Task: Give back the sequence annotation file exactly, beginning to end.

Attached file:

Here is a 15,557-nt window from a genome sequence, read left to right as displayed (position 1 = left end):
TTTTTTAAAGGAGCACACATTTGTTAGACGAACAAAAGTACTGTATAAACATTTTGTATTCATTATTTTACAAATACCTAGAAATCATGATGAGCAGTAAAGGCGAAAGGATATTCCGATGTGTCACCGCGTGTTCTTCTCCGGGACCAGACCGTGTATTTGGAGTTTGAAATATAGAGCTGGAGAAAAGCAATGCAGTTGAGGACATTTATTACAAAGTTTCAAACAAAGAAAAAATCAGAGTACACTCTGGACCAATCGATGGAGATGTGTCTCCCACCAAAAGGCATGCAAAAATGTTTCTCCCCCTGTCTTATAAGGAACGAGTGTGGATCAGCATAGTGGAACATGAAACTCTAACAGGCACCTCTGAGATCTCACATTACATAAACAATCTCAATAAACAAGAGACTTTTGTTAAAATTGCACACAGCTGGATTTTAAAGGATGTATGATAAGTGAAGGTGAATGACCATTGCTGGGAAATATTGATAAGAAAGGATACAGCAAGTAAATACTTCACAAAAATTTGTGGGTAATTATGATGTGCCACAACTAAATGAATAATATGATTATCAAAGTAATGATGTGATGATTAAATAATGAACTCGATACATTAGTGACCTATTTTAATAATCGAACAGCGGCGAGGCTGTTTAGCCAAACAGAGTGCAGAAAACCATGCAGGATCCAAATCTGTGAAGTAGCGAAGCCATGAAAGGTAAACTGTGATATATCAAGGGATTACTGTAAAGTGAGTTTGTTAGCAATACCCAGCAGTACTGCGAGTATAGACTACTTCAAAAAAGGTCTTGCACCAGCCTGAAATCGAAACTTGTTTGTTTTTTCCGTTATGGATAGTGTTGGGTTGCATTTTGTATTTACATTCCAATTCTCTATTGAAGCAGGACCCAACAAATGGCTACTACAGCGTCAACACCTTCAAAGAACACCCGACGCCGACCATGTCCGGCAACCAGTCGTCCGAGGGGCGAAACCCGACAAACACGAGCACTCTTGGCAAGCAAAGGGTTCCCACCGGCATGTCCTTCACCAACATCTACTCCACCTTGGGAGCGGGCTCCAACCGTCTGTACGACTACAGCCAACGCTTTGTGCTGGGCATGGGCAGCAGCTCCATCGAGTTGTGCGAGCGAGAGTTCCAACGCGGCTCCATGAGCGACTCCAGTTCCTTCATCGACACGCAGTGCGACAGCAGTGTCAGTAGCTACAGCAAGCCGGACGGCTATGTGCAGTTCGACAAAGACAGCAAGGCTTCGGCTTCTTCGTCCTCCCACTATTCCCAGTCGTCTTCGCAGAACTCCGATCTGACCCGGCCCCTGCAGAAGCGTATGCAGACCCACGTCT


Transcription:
Here is a 15,557-nt window from a genome sequence, read left to right as displayed (position 1 = left end):
TTTTTTAAAGGAGCACACATTTGTTAGACGAACAAAAGTACTGTATAAACATTTTGTATTCATTATTTTACAAATACCTAGAAATCATGATGAGCAGTAAAGGCGAAAGGATATTCCGATGTGTCACCGCGTGTTCTTCTCCGGGACCAGACCGTGTATTTGGAGTTTGAAATATAGAGCTGGAGAAAAGCAATGCAGTTGAGGACATTTATTACAAAGTTTCAAACAAAGAAAAAATCAGAGTACACTCTGGACCAATCGATGGAGATGTGTCTCCCACCAAAAGGCATGCAAAAATGTTTCTCCCCCTGTCTTATAAGGAACGAGTGTGGATCAGCATAGTGGAACATGAAACTCTAACAGGCACCTCTGAGATCTCACATTACATAAACAATCTCAATAAACAAGAGACTTTTGTTAAAATTGCACACAGCTGGATTTTAAAGGATGTATGATAAGTGAAGGTGAATGACCATTGCTGGGAAATATTGATAAGAAAGGATACAGCAAGTAAATACTTCACAAAAATTTGTGGGTAATTATGATGTGCCACAACTAAATGAATAATATGATTATCAAAGTAATGATGTGATGATTAAATAATGAACTCGATACATTAGTGACCTATTTTAATAATCGAACAGCGGCGAGGCTGTTTAGCCAAACAGAGTGCAGAAAACCATGCAGGATCCAAATCTGTGAAGTAGCGAAGCCATGAAAGGTAAACTGTGATATATCAAGGGATTACTGTAAAGTGAGTTTGTTAGCAATACCCAGCAGTACTGCGAGTATAGACTACTTCAAAAAAGGTCTTGCACCAGCCTGAAATCGAAACTTGTTTGTTTTTTCCGTTATGGATAGTGTTGGGTTGCATTTTGTATTTACATTCCAATTCTCTATTGAAGCAGGACCCAACAAATGGCTACTACAGCGTCAACACCTTCAAAGAACACCCGACGCCGACCATGTCCGGCAACCAGTCGTCCGAGGGGCGAAACCCGACAAACACGAGCACTCTTGGCAAGCAAAGGGTTCCCACCGGCATGTCCTTCACCAACATCTACTCCACCTTGGGAGCGGGCTCCAACCGTCTGTACGACTACAGCCAACGCTTTGTGCTGGGCATGGGCAGCAGCTCCATCGAGTTGTGCGAGCGAGAGTTCCAACGCGGCTCCATGAGCGACTCCAGTTCCTTCATCGACACGCAGTGCGACAGCAGTGTCAGTAGCTACAGCAAGCCGGACGGCTATGTGCAGTTCGACAAAGACAGCAAGGCTTCGGCTTCTTCGTCCTCCCACTATTCCCAGTCGTCTTCGCAGAACTCCGATCTGACCCGGCCCCTGCAGAAGCGTATGCAGACCCACGTCT